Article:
As the title suggests, what is the difference between the conjugate and the inductive effect in organic chemistry.


2 Answers 2


Conjugate effect (or delocalization) is an effect in which molecular orbitals (MOs) are conjugated to new molecular orbitals that are more delocalized and therefore generally lower in energy (the amount of MOs stays the same of course). The electrons can move freely in these new extended orbitals. As an example consider this MO diagram of butadiene.

MO diagram of butadiene

Note that the lowest energy MO is the MO with the least amount of nodes.

Inductive effect on the contrary does not increase delocalization but just pulls electrons towards the inductive (polarized) atom, this, for example, makes lone pairs less available decreasing the nucleophility of a molecule and increase its acidity. A lot of the time this inductive effect will be achieved trough a $\ce{C-X}$ (fluorine and chlorine) bond and you can observe its inductive effect simply by looking at the acidity of a series of more and less substituted molecules. Compare for example trifluoroacetic acid (pKa of 0.23) with regular acetic acid (pKa of 4.76).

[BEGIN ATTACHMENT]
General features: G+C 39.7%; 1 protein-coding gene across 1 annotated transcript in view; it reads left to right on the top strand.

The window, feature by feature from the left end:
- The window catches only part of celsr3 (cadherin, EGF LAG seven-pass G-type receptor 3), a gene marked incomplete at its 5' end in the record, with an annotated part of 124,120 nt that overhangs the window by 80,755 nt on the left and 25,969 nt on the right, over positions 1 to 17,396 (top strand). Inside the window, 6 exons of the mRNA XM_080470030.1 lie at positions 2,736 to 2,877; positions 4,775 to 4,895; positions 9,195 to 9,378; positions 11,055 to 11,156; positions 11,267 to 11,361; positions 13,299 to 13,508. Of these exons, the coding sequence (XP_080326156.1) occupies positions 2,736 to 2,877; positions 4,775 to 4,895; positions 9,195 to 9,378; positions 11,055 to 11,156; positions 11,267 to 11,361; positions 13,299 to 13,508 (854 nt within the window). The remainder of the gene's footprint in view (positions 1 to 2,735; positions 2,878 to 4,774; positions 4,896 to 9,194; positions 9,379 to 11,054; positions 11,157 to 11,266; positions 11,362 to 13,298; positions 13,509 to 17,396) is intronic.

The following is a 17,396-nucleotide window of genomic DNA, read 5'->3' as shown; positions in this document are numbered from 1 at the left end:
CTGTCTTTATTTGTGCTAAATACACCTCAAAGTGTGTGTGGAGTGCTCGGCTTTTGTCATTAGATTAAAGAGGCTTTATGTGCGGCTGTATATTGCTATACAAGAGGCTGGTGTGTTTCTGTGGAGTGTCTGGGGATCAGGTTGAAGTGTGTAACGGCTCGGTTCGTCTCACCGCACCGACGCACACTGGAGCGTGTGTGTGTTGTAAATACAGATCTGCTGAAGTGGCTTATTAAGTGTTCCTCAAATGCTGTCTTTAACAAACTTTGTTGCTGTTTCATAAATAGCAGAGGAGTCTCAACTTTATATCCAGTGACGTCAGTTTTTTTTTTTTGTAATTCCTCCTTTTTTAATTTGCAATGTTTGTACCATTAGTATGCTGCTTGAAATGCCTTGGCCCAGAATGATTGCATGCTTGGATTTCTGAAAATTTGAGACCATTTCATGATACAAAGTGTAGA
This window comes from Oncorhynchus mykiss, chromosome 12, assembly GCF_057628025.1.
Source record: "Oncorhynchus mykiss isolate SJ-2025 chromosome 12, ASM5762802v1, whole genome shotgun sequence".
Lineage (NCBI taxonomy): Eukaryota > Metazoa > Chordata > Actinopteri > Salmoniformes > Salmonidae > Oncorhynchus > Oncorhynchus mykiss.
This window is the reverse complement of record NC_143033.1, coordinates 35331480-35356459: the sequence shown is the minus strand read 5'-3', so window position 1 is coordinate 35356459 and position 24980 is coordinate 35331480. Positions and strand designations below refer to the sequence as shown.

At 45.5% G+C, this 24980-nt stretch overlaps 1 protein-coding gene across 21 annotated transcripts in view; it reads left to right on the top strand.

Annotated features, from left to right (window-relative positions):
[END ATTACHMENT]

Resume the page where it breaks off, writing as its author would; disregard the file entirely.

I'm not exactly sure though what effect induction has on the size of a MO (but it won't match the effects of conjugation for sure). It is clear however, that the electron distribution will shift toward the spatial direction of the inductive atom.


The inductive effect refers to the shifting of electrons through σ bonds , the conjugations effect through pi bonds


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